First Liberty client Dr. Eric Walsh took a bold stand last week against the State of Georgia — a stand that is already making a difference.
After the State of Georgia fired Walsh in 2014 from his position as a Director of Public Health over sermons he preached on the weekends, Walsh and First Liberty sued the state for religious discrimination. As part of the ongoing lawsuit, the Georgia state government issued a Request for Production of Documents in September.
Fulfilling the request would have forced Walsh to produce all his previous sermons, sermon notes and transcripts for government review and investigation.
“This is an excessive display of government overreaching its authority,” Jeremy Dys, First Liberty Senior Counsel said at the time.
At a press conference on October 26, Walsh announced his refusal to comply with the unconstitutional demand to turn over his sermons.
“My faith has fueled me and I want to be able to protect the faith of others,” he said. “So I really have no intention of turning over the sermons or some of the other things as my lawyers have outlined.”
When asked how important his sermons and sermon notes were, Walsh replied that these documents were first and foremost spiritual and “theological,” He said, “When you go to prepare a sermon, the first thing you ask for—at least for most pastors—is the presence of the Holy Spirit. That transcends things . . . you are now responding to a higher calling.”
GEORGIA DROPS SOME DEMANDS — BUT NOT ENOUGH
Soon after the press conference, the state retreated on demand 18, the demand for Walsh’s sermon notes and transcripts.
“Only after enormous outcry from around the country did the State of Georgia withdraw its request for Dr. Walsh’s sermon notes and transcripts,” Dys said.
However, the State of Georgia has not withdrawn their legal demands for:
Yet according to Walsh and his attorneys, none of that should be relevant to his employment.
“I want us to draw a line in the sand and say, listen, when people are applying for jobs, their religion is not to be considered,” Walsh said at the press conference.
As Dys explained before the news media, it is in fact illegal to consider a person’s religion when hiring them — or firing them.
“The state is not entitled to validate a minister’s credentials,” explained Dys. “The government may not demand that a pastor prove he has served with a religious denomination or, worse, require a pastor to disclose a contract between a religious denomination and its religious leader. And, there can be no justification for a state to demand to know how a pastor is compensated for his sermonizing.”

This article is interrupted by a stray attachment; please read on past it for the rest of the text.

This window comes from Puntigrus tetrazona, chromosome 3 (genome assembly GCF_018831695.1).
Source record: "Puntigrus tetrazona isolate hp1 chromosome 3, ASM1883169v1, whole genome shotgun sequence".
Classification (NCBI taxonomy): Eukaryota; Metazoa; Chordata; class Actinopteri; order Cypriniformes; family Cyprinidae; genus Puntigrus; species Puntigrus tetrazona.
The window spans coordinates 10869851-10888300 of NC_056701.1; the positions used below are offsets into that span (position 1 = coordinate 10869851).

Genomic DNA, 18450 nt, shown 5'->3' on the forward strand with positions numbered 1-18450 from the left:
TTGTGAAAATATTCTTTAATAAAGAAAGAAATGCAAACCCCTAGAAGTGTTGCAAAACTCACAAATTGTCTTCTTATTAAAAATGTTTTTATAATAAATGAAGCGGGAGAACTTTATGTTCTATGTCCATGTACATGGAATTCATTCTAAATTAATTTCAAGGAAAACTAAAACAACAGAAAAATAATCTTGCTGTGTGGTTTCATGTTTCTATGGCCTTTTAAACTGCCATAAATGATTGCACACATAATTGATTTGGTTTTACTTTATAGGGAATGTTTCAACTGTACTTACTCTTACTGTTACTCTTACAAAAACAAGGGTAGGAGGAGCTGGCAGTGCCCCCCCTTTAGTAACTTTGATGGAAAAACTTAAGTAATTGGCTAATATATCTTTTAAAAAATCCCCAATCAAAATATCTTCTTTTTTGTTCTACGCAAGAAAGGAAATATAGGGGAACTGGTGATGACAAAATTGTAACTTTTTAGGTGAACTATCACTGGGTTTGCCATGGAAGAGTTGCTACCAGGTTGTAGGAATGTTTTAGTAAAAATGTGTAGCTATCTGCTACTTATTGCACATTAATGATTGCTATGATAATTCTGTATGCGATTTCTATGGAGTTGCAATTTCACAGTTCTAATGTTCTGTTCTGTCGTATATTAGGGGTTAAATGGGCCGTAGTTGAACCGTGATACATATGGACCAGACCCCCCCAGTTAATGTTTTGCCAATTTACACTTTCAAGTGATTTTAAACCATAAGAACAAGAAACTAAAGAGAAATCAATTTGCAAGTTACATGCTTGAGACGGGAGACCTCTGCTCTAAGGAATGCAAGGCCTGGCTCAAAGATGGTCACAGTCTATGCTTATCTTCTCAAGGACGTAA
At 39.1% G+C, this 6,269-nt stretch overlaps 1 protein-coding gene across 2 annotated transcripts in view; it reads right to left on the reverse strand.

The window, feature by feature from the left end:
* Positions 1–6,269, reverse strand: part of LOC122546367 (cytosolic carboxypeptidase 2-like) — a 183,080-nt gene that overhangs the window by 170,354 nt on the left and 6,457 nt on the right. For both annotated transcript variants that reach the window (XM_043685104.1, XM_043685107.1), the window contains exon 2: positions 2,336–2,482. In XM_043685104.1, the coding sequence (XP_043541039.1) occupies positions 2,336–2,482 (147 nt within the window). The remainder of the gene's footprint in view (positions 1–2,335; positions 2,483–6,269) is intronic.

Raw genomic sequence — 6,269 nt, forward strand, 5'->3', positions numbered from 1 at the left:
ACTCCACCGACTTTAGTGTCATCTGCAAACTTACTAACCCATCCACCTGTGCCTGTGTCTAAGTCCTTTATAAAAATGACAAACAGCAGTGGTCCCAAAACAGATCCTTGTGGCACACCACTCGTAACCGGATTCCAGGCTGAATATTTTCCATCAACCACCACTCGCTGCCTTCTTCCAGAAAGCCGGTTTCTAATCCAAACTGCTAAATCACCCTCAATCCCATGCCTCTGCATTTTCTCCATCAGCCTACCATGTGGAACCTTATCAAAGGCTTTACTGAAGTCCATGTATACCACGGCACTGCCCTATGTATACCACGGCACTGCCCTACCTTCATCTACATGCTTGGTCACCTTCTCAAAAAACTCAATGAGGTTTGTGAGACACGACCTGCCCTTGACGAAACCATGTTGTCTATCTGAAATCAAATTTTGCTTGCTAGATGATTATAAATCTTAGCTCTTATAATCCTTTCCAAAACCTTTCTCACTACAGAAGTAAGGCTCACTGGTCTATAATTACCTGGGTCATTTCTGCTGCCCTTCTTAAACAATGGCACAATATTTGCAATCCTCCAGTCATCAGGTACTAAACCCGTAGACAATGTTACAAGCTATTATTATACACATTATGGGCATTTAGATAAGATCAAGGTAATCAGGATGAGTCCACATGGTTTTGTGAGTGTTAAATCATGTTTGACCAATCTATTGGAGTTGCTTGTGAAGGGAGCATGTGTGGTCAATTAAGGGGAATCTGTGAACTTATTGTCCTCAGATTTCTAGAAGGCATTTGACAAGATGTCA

AMERICANS SIDE WITH WALSH
Representatives from Concerned Women for America and the Family Research Council stood behind Walsh during the press conference last Wednesday. The Family Research Council is also supporting First Liberty’s case by calling on all Americans to stand against the State of Georgia’s unconstitutional actions by signing a petition — which over 40,000 people have now signed.
Georgia State Senator Marty Harbin, also present at the press conference, called the government’s actions an “invasion of privacy” and an attempt to “drag this case out with information that is not relevant to the facts of what his qualifications are as an individual for that job.”
“We are a people of faith here, and we need to stand beside those that are people of faith as well,” Harbin continued. “And our religion should not stop us from serving in any government or elected position. If you read the Georgia constitution it’s very clear on that.”
Congressman Doug Collins also spoke out in support of Walsh, calling the state’s actions “alarming,” while Congressman Jody Hice, himself a pastor, said the government was “using fear and intimidation to silence pastors.”
GEORGIA’S GOV. DEAL REPRESENTS A BIGGER PROBLEM
The state of Georgia doesn’t have the best religious freedom track record.
Last year Republican Governor Nathan Deal vetoed a religious liberty protection bill that would have protected people like Walsh. Also in 2015, the state fired Kelvin Cochran from his position as Atlanta Fire Chief for a book he wrote in is private time — a book in which he expressed his religious beliefs.
Now, Gov. Deal has appointed a new attorney general, replacing Attorney General Sam Olens who recently became president of a Georgia college. If the new attorney general maintains the state’s current attitude toward religious liberty, “every pastor, every priest, every rabbi, ever imam in this state should be scared to death,” Dys said.
The problem isn’t limited to the state of Georgia, however.
In 2014, five pastors in Houston, Texas were issued a subpoena demanding copies of their sermons. Earlier this year, a commission in the state of Iowa released a brochure stating it had the authority to dictate how churches used their facilities and even what they taught. Last year the city of Houston attempted to seize two churches through eminent domain, and a church in New Orleans was subjected to discriminatory regulations.
“Governor Deal’s administration, from his rejection of religious liberty legislation to his appointed commissioner over the Georgia Department of Public Health to the Office of Attorney General, has permitted an environment in Georgia’s government that appears hostile to religious liberty,” Kelly Shackelford, First Liberty President and CEO said. “We hope Governor Deal will actively work throughout his administration to resolve this matter, and restore Dr. Walsh’s career, sending a message that Georgia is committed to protecting religious freedom for all Americans.”
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